Short version, companies are now getting hit all the time with ransomware. As I deal in cyber security for a good portion of my living, I wonder.
As anyone considered how to backup and recover Cloudy in the case Adobe is hit, and they cannot recover?
Has anyone raised this issue with Adobe?
I think Adobe would be well served to share the technical details of a LOT of their cloud and update architecture with users, from how (if) data is checked for integrity as it is moved up and down, to how it is checked for integrity at rest (e.g. for bit rot), is it versioned so if Adobe is hit with ransomware or if a user is hit, are there offline older versions from which to restore? Whether (and how to) user errors can be recovered from versioned backups. Are they geographically diverse in the case of natural disasters. There's so much depth to data protection that when we give over our data to a third party to protect, it seems natural to want to know how they will do so. "Trust us" is an answer, but it is on par with security by obscurity -- which is no security at all really.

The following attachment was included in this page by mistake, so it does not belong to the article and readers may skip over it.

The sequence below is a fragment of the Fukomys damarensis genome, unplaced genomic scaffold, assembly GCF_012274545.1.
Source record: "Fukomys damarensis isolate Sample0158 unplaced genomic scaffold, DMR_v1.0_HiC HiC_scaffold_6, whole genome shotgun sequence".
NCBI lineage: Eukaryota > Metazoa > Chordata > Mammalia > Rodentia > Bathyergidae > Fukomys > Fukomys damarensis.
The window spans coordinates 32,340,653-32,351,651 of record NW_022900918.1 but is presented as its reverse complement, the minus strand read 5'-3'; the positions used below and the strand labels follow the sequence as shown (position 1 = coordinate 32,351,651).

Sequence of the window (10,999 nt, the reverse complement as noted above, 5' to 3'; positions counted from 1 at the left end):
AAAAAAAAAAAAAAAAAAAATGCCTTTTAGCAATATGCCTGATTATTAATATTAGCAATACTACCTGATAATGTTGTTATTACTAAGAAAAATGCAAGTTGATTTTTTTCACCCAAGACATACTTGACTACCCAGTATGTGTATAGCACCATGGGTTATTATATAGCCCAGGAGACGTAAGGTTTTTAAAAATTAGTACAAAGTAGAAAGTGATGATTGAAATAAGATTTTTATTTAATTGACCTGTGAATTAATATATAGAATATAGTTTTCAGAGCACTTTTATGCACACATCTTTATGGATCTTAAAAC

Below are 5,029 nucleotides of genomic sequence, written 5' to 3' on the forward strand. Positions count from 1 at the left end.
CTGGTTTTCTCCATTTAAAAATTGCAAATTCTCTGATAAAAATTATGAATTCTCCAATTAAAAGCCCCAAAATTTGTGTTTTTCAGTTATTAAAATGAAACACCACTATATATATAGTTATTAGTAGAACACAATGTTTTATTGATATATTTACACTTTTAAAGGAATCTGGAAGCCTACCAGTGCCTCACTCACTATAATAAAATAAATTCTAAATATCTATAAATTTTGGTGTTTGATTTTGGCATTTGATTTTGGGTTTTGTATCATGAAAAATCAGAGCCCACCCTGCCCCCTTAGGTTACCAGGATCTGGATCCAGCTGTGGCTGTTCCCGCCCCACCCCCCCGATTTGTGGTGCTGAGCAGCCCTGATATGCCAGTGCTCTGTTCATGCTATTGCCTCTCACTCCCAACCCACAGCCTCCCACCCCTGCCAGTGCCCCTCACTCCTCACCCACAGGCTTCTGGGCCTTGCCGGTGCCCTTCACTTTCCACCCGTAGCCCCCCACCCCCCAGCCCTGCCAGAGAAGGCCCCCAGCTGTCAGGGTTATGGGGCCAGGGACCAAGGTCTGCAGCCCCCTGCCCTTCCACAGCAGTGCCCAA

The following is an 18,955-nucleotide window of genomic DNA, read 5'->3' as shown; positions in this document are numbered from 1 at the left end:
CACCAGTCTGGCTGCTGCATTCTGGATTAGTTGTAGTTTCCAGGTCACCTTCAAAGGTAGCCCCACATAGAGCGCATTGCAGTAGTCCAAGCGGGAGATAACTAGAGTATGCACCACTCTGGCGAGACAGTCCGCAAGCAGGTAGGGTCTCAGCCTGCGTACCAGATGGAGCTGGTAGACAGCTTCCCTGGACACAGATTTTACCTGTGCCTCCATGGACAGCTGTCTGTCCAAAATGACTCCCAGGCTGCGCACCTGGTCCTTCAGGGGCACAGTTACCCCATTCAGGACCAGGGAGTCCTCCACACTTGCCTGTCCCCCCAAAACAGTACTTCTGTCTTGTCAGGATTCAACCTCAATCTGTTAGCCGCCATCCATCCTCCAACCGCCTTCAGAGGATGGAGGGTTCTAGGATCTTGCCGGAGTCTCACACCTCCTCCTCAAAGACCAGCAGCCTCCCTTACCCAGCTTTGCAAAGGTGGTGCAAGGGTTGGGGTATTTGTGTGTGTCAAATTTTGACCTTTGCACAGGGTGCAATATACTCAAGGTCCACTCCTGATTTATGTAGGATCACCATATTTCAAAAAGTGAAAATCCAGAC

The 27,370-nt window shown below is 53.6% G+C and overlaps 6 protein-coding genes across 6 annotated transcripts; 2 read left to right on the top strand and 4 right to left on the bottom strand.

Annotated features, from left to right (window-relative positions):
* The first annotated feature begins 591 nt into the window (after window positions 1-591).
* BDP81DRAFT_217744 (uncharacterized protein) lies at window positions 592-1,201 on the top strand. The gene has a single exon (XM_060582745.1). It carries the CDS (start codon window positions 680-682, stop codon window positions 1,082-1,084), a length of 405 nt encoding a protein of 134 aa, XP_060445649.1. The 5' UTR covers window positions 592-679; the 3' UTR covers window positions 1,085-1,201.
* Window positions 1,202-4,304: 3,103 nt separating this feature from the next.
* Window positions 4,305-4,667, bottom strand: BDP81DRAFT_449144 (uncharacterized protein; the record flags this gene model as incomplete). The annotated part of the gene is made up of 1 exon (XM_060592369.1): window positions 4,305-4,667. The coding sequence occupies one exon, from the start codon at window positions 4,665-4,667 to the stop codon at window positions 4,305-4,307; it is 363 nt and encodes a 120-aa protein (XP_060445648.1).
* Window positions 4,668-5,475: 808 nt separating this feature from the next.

As a (retired) cyber security product manager I concur and endorse both of the previous postings. Moreover, with a monthly subscription business model and the need to applications to periodically "call home" for account status, Adobe is very vulnerable.
Another attack vector (not originally my idea) is that Adobe is well positioned for a "supply chain attack," in which updates and patches could be injected with malware. That way, millions of personal use and business use systems could be infected. The reputational damage could be huge.